by Adelle Waldman
My rating: 2 of 5 stars
I feel like I should have liked this book more than I did. The writing was good. Some of it was excellent.
"It was one of those cheerful dusks. Puddles that pedestrians would have had to make long arcs around the day before had dried up and disappeared. Convivial laughter rose from sidewalk cafes and echoed through the streets, which, in the fading heat, seemed to unfurl at the edges and relax into evening." (p. 97)The story is told from the point of view of Nate, a young Brooklyn writer who is trying to sort out his relationships with women and to a lesser extent with his friends. We spend the whole book inside Nate's head. At first this seemed fine but as the story went on the voice started to feel inauthentic. Is this really his innermost thoughts on what is happening to him? How could a person who has no more insight into his own feelings than that be a novelist? If the story had been in the third person I think it wouldn't have bothered me that Nate was so superficial, but if he is superficial in his own mind how can I (as the reader) be that interested in him?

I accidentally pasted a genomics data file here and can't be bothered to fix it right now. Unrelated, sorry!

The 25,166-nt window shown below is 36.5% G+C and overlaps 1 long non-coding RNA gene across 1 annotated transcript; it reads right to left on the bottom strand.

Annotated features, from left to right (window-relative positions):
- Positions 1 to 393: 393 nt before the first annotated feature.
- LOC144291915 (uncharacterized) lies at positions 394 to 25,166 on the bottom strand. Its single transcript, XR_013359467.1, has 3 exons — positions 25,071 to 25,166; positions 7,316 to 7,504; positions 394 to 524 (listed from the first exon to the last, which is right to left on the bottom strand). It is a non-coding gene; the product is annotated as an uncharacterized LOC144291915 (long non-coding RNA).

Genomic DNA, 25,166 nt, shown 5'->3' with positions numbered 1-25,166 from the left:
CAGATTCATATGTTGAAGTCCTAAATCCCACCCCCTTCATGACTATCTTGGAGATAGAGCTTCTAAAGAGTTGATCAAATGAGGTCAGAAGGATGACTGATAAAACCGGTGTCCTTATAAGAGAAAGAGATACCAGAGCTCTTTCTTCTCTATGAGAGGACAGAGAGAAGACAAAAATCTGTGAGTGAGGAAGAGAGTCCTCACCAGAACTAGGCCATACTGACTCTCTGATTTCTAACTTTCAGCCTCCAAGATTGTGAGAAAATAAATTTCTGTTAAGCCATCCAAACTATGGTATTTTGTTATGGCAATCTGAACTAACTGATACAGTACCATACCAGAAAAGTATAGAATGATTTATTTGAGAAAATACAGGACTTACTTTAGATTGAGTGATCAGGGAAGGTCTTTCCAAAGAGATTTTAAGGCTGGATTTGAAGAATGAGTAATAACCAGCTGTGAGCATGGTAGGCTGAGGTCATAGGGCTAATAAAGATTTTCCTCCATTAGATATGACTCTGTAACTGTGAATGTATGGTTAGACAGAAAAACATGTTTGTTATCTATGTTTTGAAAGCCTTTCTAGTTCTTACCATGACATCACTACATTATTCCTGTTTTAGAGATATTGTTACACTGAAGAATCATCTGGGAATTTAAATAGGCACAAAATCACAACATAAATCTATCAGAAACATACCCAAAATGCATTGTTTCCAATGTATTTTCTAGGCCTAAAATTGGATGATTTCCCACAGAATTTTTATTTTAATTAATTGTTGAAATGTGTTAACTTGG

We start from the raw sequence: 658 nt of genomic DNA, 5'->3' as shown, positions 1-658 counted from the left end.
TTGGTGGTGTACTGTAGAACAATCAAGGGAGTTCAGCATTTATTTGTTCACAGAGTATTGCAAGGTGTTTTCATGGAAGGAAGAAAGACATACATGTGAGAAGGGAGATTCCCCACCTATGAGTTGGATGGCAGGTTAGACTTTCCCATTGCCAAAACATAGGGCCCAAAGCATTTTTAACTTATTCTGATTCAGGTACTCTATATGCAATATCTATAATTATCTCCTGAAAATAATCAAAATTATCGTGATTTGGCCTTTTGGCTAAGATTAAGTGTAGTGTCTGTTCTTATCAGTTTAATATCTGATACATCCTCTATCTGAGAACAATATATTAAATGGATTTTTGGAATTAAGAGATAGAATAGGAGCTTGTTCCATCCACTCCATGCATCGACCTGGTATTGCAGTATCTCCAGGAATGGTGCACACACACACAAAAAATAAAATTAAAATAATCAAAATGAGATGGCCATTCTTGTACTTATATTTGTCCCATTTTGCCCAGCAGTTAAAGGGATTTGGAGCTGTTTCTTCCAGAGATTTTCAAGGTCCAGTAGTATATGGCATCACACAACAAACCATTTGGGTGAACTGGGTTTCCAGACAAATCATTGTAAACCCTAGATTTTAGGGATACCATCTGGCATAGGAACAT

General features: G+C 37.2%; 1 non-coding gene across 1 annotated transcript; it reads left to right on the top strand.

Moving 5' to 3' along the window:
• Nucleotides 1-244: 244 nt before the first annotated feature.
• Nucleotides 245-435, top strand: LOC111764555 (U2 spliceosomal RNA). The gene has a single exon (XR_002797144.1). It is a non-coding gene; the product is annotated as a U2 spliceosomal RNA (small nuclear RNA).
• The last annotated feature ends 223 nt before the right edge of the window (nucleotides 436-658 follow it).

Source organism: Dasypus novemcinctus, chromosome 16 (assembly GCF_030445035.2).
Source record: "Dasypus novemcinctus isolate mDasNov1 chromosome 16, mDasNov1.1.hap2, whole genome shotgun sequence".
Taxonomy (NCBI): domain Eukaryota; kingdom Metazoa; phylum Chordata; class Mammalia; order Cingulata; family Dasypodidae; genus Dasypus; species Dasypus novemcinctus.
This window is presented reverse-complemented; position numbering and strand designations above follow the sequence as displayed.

I would read another book by Adelle Waldman, but this one didn't entirely work for me.